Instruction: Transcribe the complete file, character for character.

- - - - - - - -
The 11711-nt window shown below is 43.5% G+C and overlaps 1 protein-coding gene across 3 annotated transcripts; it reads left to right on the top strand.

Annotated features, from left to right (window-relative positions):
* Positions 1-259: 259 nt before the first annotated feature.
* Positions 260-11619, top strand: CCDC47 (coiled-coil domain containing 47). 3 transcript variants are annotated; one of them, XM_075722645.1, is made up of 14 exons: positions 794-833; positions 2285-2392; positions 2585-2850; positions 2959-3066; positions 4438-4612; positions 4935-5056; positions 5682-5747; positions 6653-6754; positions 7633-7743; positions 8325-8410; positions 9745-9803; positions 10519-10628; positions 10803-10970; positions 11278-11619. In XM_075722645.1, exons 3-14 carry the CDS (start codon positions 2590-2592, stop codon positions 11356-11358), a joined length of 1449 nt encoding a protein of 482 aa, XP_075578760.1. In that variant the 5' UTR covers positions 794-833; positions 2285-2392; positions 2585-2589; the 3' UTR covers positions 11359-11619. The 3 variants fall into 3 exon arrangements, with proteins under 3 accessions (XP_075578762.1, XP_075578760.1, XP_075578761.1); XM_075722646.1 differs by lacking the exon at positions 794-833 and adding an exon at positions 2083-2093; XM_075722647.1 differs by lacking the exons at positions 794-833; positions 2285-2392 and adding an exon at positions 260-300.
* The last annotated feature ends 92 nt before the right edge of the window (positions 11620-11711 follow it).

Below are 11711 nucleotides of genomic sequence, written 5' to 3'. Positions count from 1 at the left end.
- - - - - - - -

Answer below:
The 11711-nt window shown below is 43.5% G+C and overlaps 1 protein-coding gene across 3 annotated transcripts; it reads left to right on the top strand.

Annotated features, from left to right (window-relative positions):
* Positions 1-259: 259 nt before the first annotated feature.
* Positions 260-11619, top strand: CCDC47 (coiled-coil domain containing 47). 3 transcript variants are annotated; one of them, XM_075722645.1, is made up of 14 exons: positions 794-833; positions 2285-2392; positions 2585-2850; positions 2959-3066; positions 4438-4612; positions 4935-5056; positions 5682-5747; positions 6653-6754; positions 7633-7743; positions 8325-8410; positions 9745-9803; positions 10519-10628; positions 10803-10970; positions 11278-11619. In XM_075722645.1, exons 3-14 carry the CDS (start codon positions 2590-2592, stop codon positions 11356-11358), a joined length of 1449 nt encoding a protein of 482 aa, XP_075578760.1. In that variant the 5' UTR covers positions 794-833; positions 2285-2392; positions 2585-2589; the 3' UTR covers positions 11359-11619. The 3 variants fall into 3 exon arrangements, with proteins under 3 accessions (XP_075578762.1, XP_075578760.1, XP_075578761.1); XM_075722646.1 differs by lacking the exon at positions 794-833 and adding an exon at positions 2083-2093; XM_075722647.1 differs by lacking the exons at positions 794-833; positions 2285-2392 and adding an exon at positions 260-300.
* The last annotated feature ends 92 nt before the right edge of the window (positions 11620-11711 follow it).

Below are 11711 nucleotides of genomic sequence, written 5' to 3'. Positions count from 1 at the left end.